Christopher Tyerman’s God’s War (Harvard Univ. Press, 2006), a massive history of the crusades, devotes less than two pages to the encounter between St. Francis of Assisi and the sultan Malik-al-Kamil at the battle of Damietta in 1219. By contrast, that historic encounter between the two forms the centerpiece of this new book by Paul Moses. Moses believes that the meeting of Francis with the sultan, a nephew of the legendary warrior Saladin, is crucial for understanding how Francis understood his missionary strategy. According to Moses, the intentions of Francis had a radical edge: to encourage his friars to live in peace among the Muslims as witnesses of the love of Christ and as a testimony to his own total commitment to peace. But Francis’ intentions, Moses avers, were undermined by both realpolitik and the increasing domestication of the Franciscan charism.
It is clear to any close reader of the early biographies of the saint (called legenda because they were meant to be read aloud) that Francis was a missionary for peace. There are a good number of stories about his attempts to pacify the often warring factions of Italian towns; in fact, a writer who was not a Franciscan saw Francis preach in Bologna on how to reconcile aristocratic families whose vendettas were tearing the city apart. Moses insists that the visit of Francis to the sultan was inspired not only by his horror of war (he had seen battle firsthand in a short war between his own city and Perugia) but because he instinctively thought that love was better than violence, even if the violence came with the warrant of papal preaching and under the banner of the cross.
Franciscan sources all agree that Francis did cross the battle lines to speak to the sultan, and it is further true that he was well received by the sultan, who regarded him as a holy man. We can still see in Assisi the ivory horn the sultan gave to Francis as a gift. It is equally true, however, that the same Franciscan sources also embellished the story with touches that were by turns fanciful, polemical or apologetic. Moses tries to disentangle these sources as best he can, but his real achievement is in painting a wonderful portrait of Malik-al-Kamil himself and, further, offering a sympathetic account of the Muslim viewpoint during the Fifth Crusade. It is unfortunate for historical purposes that the sultan did make more than one peace proposal that included a promise to restore Jerusalem to the Christians. The bellicose Cardinal Pelagius Galvani, the papal legate, would have none of it, arguing that if the Christians could capture Damietta they would have a launching pad for taking all of Egypt.
Moses—a professor of journalism at Brooklyn College and the City University Graduate School of Journalism—does particularly well in his account of the dramatis personae of the Fifth Crusade but is less convincing in his analysis of Francis and his intentions. I say this because the long shadow of Paul Sabatier still looms large over Moses. Sabatier, the 19th-century biographer of the saint, portrayed Francis as a humble evangelical preacher whose vision was thwarted by the institutional church. To paraphrase a cynical quip about Christ and Catholicism: Francis preached the love of Christ, but we ended up with the Franciscan Order.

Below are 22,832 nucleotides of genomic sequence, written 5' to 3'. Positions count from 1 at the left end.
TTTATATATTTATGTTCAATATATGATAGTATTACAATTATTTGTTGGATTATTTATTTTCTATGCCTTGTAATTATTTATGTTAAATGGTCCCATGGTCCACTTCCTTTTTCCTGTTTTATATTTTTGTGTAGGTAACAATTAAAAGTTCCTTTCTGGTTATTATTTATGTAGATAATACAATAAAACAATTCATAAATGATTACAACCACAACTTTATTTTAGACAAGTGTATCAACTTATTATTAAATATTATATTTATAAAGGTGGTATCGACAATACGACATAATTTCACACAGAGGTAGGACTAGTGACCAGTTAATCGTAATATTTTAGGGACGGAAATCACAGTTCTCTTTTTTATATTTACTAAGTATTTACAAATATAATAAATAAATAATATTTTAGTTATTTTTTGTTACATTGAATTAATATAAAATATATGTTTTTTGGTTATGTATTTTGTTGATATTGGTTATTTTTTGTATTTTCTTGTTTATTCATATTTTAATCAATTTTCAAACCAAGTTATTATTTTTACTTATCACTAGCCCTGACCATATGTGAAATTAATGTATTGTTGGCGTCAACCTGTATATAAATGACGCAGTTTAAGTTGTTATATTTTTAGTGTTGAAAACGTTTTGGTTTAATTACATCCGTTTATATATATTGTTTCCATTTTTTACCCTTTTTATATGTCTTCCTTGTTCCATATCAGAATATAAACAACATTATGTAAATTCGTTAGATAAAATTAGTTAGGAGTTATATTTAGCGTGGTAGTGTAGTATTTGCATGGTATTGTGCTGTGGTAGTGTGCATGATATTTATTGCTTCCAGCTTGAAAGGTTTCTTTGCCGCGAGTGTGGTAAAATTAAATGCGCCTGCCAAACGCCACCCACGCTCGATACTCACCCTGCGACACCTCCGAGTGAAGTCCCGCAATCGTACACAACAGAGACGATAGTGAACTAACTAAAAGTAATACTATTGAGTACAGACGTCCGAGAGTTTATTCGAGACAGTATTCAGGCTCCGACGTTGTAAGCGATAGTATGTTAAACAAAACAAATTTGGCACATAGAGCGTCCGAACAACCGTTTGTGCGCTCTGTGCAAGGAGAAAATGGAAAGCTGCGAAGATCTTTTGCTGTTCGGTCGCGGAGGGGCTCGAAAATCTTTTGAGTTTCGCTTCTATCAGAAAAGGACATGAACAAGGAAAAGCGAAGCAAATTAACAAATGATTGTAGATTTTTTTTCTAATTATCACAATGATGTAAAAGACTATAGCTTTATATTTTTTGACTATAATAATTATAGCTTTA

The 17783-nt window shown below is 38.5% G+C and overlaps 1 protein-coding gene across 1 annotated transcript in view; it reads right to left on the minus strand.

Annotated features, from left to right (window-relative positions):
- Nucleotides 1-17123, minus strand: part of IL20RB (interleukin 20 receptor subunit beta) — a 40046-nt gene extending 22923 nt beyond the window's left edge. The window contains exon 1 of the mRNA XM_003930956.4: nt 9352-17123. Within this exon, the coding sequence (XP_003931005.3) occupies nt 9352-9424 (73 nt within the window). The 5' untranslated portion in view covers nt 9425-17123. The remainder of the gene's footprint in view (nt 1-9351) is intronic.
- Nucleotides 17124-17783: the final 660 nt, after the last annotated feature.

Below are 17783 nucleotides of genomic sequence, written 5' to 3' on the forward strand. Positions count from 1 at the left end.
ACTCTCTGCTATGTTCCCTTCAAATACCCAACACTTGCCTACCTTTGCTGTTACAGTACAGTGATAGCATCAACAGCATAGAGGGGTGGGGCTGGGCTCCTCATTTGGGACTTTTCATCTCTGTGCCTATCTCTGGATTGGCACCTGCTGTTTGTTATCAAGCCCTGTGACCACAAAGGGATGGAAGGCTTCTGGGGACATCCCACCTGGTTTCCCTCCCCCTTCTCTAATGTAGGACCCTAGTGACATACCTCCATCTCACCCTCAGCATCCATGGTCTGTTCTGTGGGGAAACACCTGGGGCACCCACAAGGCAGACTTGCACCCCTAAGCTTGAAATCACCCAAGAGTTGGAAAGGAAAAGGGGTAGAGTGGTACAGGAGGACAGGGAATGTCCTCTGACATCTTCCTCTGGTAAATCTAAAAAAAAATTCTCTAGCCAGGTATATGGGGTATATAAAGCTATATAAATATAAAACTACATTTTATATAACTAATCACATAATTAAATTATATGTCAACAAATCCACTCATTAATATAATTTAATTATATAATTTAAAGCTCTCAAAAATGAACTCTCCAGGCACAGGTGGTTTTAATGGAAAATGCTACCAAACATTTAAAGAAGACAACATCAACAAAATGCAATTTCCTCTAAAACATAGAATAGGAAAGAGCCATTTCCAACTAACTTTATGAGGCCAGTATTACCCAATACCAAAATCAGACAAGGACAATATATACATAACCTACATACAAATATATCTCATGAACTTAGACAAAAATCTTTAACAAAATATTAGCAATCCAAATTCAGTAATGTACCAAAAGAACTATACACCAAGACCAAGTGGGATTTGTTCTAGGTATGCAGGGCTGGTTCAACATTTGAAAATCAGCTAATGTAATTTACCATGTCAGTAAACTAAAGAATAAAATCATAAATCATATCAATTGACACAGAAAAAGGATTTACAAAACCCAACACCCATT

Moses indulges in this approach to a small extent. In his account Bonaventure becomes a villain; the popes reined in Francis’ radical vision by legislative fiat; and so on. There is just enough truth in any one of those assertions to make it plausible, but they need to be balanced by other considerations.
A reading of Francis’ own writings makes clear that he was profoundly influenced by the reforms called for by the Fourth Lateran Council. He was a totally committed Catholic with a strong, orthodox doctrine of the Eucharist, respect for the clergy, total willingness to obey papal authority and no desire to have his movement in any way identified with the Poor Men of Lyons, the Patarines, or the other “evangelical” (and possibly heretical) reform movements of the day.
It was characteristic of the genius of Francis that he lived out a radical vision of the evangelical life in harmony with his commitment to the visible church. His strong faith in creation, his passionate Christology and his love of the sacramental life of the church were direct and telling rebuffs to the dualistic Cathars of his time.
Toward the end of The Saint and the Sultan, Moses says that the vision of Francis to live peacefully in the Muslim world was realized by such modern figures as Charles de Foucauld and Henri Massignon and exemplified in the prayer congress organized by the late John Paul II at Assisi. The conviction shared by all these figures is that a deeply contemplative life lived without aggression and religious bombast is the surest way to religious peace. It is a sure way but a risky one, as the martyrdom of the Trappist monks at Our Lady of Atlas in Algeria demonstrated. They lived a life of pure presence; but the harsh realities of this sinful world turned against them, and almost every member of the community was murdered in 1996 by Muslim terrorists. Finally, the longstanding presence of the Franciscans in the Middle East, especially in the Holy Land, is fair evidence of Francis’ central concern about the Islamic world.
Moses’ lively account of a little-known but significant chapter in the life of the popular saint of Assisi deserves a wide readership, resonating as it does with world events of our own time.